Earn up to 66% more with a FirstLight Federal Credit Union certificate of deposit
Save up to $1,481 with a FirstLight Federal Credit Union auto loan
Save up to $999 with a FirstLight Federal Credit Union RV loan
Earn up to 73% more with a FirstLight Federal Credit Union money market1 Share Certificate
Save up to $464 with a FirstLight Federal Credit Union credit card
Save up to $618 with a FirstLight Federal Credit Union credit card
Dealing with Neighbors
Welcome to the neighborhood! Having neighbors is not exclusive to homeowners, but as a homeowner, your relationship with your neighbors may be more long-term. In a nutshell—it's a good idea to be on good terms. If you are new to the neighborhood, your neighbors can be an invaluable source of information on such matters as where you can find good pizza or a reliable mechanic. When you first move in, knock on their doors and introduce yourself. Always be considerate and conscientious of those around you. For example, don’t leave a pile of beat-up cars on your lawn, let your grass grow two feet tall, put a piece of plywood over a window instead of fixing it, or do anything else that would make your house an eyesore.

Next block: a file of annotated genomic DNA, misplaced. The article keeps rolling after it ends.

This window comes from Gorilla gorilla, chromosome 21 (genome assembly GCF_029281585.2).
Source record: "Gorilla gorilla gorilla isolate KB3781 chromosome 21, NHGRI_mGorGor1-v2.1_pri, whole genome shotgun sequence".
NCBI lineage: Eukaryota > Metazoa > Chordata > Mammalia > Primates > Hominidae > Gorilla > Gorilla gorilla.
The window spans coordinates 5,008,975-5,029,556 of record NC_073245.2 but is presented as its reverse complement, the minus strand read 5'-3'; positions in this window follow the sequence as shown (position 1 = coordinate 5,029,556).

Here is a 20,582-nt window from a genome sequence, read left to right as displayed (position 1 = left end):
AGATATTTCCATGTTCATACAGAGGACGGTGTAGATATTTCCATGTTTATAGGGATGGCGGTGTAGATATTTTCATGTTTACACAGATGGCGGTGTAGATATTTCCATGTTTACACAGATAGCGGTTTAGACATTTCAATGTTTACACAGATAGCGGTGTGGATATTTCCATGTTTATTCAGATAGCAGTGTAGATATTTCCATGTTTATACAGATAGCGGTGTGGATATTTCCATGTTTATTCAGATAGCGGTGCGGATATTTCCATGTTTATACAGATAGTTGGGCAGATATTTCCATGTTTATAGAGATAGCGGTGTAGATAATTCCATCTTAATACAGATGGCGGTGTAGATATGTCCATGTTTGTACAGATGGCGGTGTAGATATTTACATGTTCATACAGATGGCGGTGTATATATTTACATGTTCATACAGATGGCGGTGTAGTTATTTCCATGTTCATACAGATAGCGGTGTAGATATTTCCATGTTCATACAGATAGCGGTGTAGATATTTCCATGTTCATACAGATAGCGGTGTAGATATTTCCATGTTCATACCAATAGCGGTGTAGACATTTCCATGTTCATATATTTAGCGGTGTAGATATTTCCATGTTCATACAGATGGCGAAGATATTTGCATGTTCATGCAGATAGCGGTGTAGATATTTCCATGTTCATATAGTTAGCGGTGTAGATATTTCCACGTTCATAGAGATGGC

Dealing with Neighbors: Handling Problems
What if your neighbors are doing something that negatively affects you, like playing loud music late at night? The first step is to try to talk about it with them—they may not even realize that they are bothering you. See if a solution can be worked out that satisfies all parties. What if you can’t? If you live in a community with a homeowners association and the dispute involves the neighbors breaking one of the rules, you can ask the HOA to intervene and enforce the rule. Or, if the neighbors are breaking a law or ordinance, you can report them to the police or other appropriate enforcing body. If going to the HOA or police is not effective or applicable in your situation, then you may find it helpful to use a mediator. A mediator is an impartial third party who tries to guide both sides in working out an agreement. As a last resort, you can take your neighbor to court. This option may require you to hire a lawyer, which costs money and will likely affect relations between you and your neighbor.